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ERIC Number: ED230645
Record Type: RIE
Publication Date: 1983-Apr
Pages: 42
Abstractor: N/A
Reference Count: 0
ISBN: N/A
ISSN: N/A
Effects of Instructional Setting and Approach in Compensatory Education: A Statewide Analysis.
Yap, Kim Onn
Evaluation data from Title I compensatory education projects under the Hawaii State Department of Education were collected to examine the effects of different instructional settings and approaches on the achievement of Title I students who received remedial reading and mathematics instruction from 1978 to 1981. Based on the descriptive statistics, project profiles were developed, indicating enrollments, hours of instruction, costs, student achievement gains, and other characteristics of the different Title I projects within the State. It was found that in general, for the three school years considered: (1) students in lower grades made greater Normal Curve Equivalent (NCE) score gains than those in higher grades; (2) smaller school and project sizes were associated with greater NCE gains; (3) students with lower pretest scores made greater gains than those with higher pretest scores; (4) higher per pupil costs were associated with greater NCE gains; (5) absenteeism was inversely related to achievement gains; (6) the pull-out setting had a more favorable impact on achievement than other instructional settings; and (7) combined instructional approaches (e.g., a prescribed system supplemented by teacher-made materials) produced greater gains than an approach that used commercially packaged materials with a prescribed instructional system, or one that used both commercially-packaged and teacher-made materials without a prescribed instructional system. (MJL)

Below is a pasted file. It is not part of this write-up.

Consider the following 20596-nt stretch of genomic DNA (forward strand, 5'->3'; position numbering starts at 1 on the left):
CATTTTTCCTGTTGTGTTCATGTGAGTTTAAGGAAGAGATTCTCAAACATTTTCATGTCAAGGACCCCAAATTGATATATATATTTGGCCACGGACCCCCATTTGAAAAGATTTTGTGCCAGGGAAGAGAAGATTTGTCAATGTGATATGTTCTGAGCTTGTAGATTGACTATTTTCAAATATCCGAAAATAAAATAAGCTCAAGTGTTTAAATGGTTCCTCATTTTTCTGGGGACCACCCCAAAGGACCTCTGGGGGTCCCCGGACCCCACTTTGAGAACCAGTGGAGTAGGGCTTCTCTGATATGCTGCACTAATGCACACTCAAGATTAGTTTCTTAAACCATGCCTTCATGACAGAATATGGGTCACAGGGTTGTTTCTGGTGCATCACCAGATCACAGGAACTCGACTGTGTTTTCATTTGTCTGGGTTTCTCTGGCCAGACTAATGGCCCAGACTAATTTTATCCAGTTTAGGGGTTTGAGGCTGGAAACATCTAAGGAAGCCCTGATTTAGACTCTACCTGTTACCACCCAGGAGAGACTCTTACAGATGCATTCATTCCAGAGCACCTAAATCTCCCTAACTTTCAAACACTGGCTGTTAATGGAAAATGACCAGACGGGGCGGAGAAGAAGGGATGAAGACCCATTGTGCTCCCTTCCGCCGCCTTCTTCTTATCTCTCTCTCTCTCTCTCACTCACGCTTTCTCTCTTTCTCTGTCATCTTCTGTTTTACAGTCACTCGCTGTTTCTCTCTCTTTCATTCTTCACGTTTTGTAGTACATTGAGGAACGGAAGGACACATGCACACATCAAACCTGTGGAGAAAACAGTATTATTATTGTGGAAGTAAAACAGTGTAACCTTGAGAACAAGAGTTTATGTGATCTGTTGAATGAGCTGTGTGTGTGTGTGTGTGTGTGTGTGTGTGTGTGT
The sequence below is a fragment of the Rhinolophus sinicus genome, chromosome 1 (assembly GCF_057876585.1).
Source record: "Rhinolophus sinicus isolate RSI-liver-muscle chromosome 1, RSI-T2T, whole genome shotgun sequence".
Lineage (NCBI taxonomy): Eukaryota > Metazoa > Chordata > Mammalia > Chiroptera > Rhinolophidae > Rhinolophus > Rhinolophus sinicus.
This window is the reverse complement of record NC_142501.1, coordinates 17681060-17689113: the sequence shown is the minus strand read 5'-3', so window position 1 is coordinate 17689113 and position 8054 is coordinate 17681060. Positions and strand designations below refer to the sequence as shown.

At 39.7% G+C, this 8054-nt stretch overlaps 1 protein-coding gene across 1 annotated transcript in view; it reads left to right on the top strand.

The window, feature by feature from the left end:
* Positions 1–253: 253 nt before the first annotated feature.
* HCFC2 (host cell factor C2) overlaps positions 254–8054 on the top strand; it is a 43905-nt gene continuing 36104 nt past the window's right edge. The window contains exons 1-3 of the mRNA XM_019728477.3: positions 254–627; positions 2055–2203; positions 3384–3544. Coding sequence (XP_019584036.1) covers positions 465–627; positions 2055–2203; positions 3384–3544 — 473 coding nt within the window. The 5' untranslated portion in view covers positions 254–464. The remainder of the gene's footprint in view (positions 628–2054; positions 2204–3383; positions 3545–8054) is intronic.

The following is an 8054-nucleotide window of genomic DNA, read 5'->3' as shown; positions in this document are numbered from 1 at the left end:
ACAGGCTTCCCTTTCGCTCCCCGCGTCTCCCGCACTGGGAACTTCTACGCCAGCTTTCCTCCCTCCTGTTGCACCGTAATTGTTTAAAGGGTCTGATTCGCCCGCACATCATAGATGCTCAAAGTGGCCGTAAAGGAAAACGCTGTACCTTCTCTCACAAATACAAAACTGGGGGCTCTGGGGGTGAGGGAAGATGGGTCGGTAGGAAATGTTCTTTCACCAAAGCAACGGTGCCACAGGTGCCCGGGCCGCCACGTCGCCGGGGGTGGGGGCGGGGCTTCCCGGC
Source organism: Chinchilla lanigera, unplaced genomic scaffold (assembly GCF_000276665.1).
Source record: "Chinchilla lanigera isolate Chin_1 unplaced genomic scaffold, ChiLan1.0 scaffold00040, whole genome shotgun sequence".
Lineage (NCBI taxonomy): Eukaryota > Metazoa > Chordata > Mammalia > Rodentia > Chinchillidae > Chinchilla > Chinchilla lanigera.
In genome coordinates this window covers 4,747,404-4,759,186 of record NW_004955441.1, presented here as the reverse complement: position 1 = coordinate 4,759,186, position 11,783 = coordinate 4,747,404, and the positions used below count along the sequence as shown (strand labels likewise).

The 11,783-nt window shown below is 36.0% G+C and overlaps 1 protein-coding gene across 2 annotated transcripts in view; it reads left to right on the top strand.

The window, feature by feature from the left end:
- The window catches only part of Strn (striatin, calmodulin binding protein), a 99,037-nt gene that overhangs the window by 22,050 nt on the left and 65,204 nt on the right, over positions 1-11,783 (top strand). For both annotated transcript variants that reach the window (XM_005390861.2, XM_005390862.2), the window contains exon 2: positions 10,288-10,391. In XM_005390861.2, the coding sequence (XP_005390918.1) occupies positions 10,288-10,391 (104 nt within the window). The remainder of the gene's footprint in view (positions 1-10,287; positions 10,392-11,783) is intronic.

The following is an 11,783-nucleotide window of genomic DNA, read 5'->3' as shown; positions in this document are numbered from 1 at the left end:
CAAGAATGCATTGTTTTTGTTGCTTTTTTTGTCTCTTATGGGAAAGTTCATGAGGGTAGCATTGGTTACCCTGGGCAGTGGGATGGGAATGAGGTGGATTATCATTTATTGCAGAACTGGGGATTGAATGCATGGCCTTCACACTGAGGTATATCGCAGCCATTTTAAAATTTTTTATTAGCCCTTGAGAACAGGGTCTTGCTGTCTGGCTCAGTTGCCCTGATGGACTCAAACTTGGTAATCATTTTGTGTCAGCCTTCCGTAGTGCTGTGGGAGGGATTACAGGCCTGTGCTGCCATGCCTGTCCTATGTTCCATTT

Publication Type: Reports - Research; Speeches/Meeting Papers
Education Level: N/A
Audience: N/A
Language: English
Sponsor: N/A
Authoring Institution: N/A
Identifiers: Elementary Secondary Education Act Title I; Hawaii State Department of Education; Normal Curve Equivalent Scores
Note: Paper presented at the Annual Meeting of the American Educational Research Association (Montreal, Quebec, Canada, April 11-15, 1983).